Figure 3. Cell and nucleus morphological parameters. (A) Projected Surface Area (PSA), Optical Volume (OV), Circularity (C), and ratios of nucleus to cell, NC, of PSA and OV. Mean and SD values for: promyelocytes (PM, N = 22), myelocytes (M,N = 21), metamyelocytes (MM, N = 24), band neutrophils (BN, N = 21), segmented neutrophils (SN, N = 25). (B) Diagram showing the results of the Mann-Whitney U test calculated for nine parameters, for each class pair. A p-value < 0.05 is indicated by blue color. The legend of the parameters is shown top right: PSAN, PSAC—nucleus PSA and cell PSA, respectively; CN, CC—nucleus circularity and cell circularity, respectively; OVN, OVC—nucleus OV and cell OV, respectively; PSAN/C, OVN/C—ratio between the cell and nucleus for PSA and OV; SNG—segmented nucleus.

We note that the values between neighboring stages overlap for some parameters, indicating that a set of parameters should be considered rather than a single parameter to characterize the differentiation stages. In order to test the weight of each parameter, we used the Mann-Whitney U test (or two-sided Wilcoxon rank sum test) for each pair of classes. The results are schematically illustrated in Figure 3B: p < 0.05 (blue box) is considered as a threshold for good distinction between stages, 0.05 < p < 0.1 (gray) as acceptable, and p > 0.1 (white) as non-confident.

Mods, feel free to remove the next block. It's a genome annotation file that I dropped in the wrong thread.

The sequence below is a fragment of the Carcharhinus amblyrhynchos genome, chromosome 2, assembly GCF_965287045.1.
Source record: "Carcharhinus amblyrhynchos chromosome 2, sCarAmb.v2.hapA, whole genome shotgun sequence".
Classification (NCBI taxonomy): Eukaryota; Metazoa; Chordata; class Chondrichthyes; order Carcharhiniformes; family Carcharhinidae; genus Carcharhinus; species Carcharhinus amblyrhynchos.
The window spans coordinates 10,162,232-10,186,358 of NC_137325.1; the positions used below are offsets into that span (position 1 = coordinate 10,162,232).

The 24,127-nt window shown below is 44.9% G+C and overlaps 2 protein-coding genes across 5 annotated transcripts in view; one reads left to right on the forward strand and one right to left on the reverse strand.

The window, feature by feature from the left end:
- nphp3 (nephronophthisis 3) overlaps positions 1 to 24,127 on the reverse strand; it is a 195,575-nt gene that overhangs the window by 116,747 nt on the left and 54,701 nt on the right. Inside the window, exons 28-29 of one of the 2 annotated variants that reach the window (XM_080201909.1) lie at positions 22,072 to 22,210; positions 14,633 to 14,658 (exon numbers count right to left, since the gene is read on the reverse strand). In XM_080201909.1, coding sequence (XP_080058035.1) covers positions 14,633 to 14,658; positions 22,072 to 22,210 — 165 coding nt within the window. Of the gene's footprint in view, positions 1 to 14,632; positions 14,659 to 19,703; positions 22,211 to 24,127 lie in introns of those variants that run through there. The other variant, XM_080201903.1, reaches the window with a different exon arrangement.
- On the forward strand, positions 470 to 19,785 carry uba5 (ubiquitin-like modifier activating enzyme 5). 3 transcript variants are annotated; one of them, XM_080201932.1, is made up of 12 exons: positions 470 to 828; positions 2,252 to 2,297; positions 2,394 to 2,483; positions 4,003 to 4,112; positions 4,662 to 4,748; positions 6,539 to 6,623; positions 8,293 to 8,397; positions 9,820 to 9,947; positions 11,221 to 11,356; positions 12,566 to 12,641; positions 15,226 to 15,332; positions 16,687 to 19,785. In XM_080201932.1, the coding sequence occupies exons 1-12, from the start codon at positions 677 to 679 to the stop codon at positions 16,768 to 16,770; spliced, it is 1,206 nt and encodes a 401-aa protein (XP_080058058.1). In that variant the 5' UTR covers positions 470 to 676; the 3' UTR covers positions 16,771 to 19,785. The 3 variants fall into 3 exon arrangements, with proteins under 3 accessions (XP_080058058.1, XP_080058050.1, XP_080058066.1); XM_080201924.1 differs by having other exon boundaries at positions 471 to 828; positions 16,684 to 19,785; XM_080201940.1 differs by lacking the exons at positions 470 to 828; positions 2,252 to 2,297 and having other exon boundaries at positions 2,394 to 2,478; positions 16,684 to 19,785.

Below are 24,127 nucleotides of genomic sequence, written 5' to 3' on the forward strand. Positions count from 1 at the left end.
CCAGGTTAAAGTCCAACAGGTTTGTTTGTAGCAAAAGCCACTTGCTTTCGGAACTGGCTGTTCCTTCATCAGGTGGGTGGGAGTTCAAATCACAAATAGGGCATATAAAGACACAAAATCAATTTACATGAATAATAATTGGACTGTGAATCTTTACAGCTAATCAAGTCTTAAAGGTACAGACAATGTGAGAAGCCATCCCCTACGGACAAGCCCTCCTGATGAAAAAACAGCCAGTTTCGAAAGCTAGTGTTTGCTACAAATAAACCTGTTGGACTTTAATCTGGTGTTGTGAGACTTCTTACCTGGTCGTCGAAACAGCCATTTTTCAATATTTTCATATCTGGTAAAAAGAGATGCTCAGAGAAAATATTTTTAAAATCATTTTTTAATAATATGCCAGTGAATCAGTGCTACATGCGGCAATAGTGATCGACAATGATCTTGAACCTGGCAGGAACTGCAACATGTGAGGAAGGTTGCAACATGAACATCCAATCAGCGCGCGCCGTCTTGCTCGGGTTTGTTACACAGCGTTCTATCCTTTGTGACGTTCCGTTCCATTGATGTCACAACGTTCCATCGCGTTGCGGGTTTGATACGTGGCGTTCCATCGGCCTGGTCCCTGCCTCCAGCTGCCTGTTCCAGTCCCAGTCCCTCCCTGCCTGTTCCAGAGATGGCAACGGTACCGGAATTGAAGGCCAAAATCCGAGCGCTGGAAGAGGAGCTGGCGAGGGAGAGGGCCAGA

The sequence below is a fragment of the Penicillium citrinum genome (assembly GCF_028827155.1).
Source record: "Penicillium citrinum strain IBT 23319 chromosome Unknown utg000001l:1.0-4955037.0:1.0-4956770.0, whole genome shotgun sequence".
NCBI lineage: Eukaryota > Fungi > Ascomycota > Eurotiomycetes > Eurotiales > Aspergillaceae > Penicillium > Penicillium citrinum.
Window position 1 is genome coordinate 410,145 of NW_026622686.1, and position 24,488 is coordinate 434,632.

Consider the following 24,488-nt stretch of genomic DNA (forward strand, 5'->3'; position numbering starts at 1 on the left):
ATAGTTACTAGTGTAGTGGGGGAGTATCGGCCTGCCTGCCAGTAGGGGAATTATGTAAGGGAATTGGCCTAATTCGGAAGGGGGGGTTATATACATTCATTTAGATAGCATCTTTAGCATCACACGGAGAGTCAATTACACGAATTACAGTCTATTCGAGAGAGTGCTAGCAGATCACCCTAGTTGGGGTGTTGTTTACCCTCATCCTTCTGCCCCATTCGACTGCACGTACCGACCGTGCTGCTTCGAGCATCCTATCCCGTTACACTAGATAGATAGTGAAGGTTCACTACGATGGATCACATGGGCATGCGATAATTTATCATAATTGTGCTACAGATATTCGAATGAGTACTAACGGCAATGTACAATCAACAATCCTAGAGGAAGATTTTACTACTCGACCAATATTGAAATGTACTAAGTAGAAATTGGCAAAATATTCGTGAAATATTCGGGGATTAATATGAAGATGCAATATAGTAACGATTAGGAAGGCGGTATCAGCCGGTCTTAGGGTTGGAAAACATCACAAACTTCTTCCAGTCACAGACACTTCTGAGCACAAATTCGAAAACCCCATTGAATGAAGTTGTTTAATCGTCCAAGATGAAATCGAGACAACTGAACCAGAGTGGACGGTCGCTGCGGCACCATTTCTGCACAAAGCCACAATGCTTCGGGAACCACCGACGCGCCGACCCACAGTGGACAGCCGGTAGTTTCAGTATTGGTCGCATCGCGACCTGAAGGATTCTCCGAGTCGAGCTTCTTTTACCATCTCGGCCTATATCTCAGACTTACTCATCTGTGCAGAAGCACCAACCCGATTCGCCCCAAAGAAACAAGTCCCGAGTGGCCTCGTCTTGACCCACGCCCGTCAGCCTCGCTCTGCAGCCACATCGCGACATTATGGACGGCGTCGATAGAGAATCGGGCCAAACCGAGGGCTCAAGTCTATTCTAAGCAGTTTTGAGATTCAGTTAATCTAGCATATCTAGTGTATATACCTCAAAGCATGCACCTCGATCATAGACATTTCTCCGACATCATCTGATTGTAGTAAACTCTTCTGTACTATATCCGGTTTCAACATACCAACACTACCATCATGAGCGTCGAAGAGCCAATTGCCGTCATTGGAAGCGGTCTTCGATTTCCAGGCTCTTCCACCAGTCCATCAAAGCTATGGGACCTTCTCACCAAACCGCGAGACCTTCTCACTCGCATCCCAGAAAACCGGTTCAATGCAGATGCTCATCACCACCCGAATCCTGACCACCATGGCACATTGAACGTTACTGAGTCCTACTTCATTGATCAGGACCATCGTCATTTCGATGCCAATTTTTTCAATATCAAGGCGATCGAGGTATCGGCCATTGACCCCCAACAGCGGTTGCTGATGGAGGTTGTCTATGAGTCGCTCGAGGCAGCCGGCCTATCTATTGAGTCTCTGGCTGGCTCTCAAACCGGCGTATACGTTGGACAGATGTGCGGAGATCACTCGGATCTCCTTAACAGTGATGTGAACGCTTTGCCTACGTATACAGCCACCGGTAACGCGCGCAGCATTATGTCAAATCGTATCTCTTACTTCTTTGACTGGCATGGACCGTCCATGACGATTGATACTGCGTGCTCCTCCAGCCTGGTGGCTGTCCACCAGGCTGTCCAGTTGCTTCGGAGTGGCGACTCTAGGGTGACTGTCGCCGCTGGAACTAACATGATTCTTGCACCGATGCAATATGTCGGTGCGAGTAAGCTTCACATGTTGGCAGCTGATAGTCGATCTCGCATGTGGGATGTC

It can be seen that all eight parameters are individually suitable to distinguish SN from PM. All parameters except cell PSAC and cell OVC are useful to discriminate SN from M and MM. Only three parameters (OVN/C, PSAN/C, OVN/C) are available to distinguish between SN and BN. Note that all of them were extracted from the OPD, which is provided by DHM only. Additionally, the presence of a segmented nucleus, which is confidently detected from OPD, represents another useful parameter which distinguishes SN from all the other stages (crossed box in Figure 3B).